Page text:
Keith: We are starting off today with an important question: how much money should states spend on their students? It is a battle being fought all over America and one that has reached the highest court in the state of Kansas. Let’s toss it over to Scott Evans for the story.
Scott: Thanks, Keith. This week, schools in Kansas have something to look forward to. The Kansas Supreme Court recently ruled that the state, which has cut taxes and spending sharply, is not spending enough on public schools. A violation, the court said, of the state’s constitution. The ruling means that millions of dollars are coming back to poorer school districts in Kansas which had been devastated by recent budget cuts. The state’s governor Sam Brownback had led the charge to trim school money in Kansas.
Governor Sam Brownback: You know, everybody’s got to spend time now really analyzing this and how we move going forward.
Scott: Four hundred and seventy-five thousand children attend Kansas’s public schools. Their parents know firsthand the impact of those funding cuts.
Libby Kleeman: We don’t have a full-time librarian. We have no computer teacher…
Scott: Libby Kleeman’s two children and Diane Caton’s three grandchildren all go to Wichita public schools. The Kleemans live in the upper class suburb of Andover and Caton’s grandchildren go to school in a more middleclass neighborhood.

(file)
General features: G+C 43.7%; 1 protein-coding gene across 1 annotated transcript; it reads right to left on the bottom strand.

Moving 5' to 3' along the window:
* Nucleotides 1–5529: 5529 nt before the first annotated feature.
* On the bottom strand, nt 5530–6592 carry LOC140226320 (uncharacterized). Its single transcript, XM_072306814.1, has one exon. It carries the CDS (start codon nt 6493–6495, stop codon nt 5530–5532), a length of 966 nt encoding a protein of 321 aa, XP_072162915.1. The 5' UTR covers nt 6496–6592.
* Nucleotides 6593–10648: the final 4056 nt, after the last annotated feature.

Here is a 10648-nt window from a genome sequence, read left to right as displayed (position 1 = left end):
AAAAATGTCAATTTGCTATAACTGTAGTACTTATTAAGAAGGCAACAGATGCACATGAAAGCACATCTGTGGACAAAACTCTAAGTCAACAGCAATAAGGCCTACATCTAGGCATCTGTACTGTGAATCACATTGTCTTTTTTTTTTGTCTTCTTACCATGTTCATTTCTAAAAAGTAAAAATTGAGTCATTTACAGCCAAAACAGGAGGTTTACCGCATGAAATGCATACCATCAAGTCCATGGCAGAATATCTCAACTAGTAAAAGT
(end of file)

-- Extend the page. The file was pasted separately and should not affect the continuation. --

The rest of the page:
Diane Caton: When you begin to take away services, it’s the students that suffer.
Scott: They say schools across the board are feeling the cuts, rich and poor.
Libby: The stakes are high for every district in the state, for every child in the state.
Scott: Jardine Middle School has been hit even harder by the cuts to Kansas’s public schools over the last four-and-a-half years. Some kids here have so little that teachers help out and do their laundry.
Principal Laura Jo Atherly: What can I help you with?
Scott: Laura Jo Atherly is the school’s principal.
Principal Atherly: I thought we as a state had evolved and understood how important getting our kids ready for college and careers would be.
Scott: In 2005, a court ordered the state to pay $4,492 per student. In 2008, they spent $4,400. Now it is down to $3,838. That is $654 less per student than the state mandate.
Critics say in 2012 the state needed to cut money from somewhere after Kansas gave a $1.1 billion tax break that mostly benefited wealthy families – families like Libby Kleeman’s.
Libby: The tax cuts were not important to me. I mean, I would rather the money go to school funding and other necessary things that the government does.
Scott: State Representative Steve Brunk supports the cuts and says the real issue is how schools are spending their money.
Representative Steve Brunk: It’s been estimated that we can save $300-400 million just in administrative fees by having more efficient school management.
Scott: This isn’t just a Kansas issue. There are 45 other states closely watching what happens in this case, and there are lawsuits in all of them that challenge the level of public school funding. So it is safe to say the battle for school budgets is far from over.
Back to you, Keith.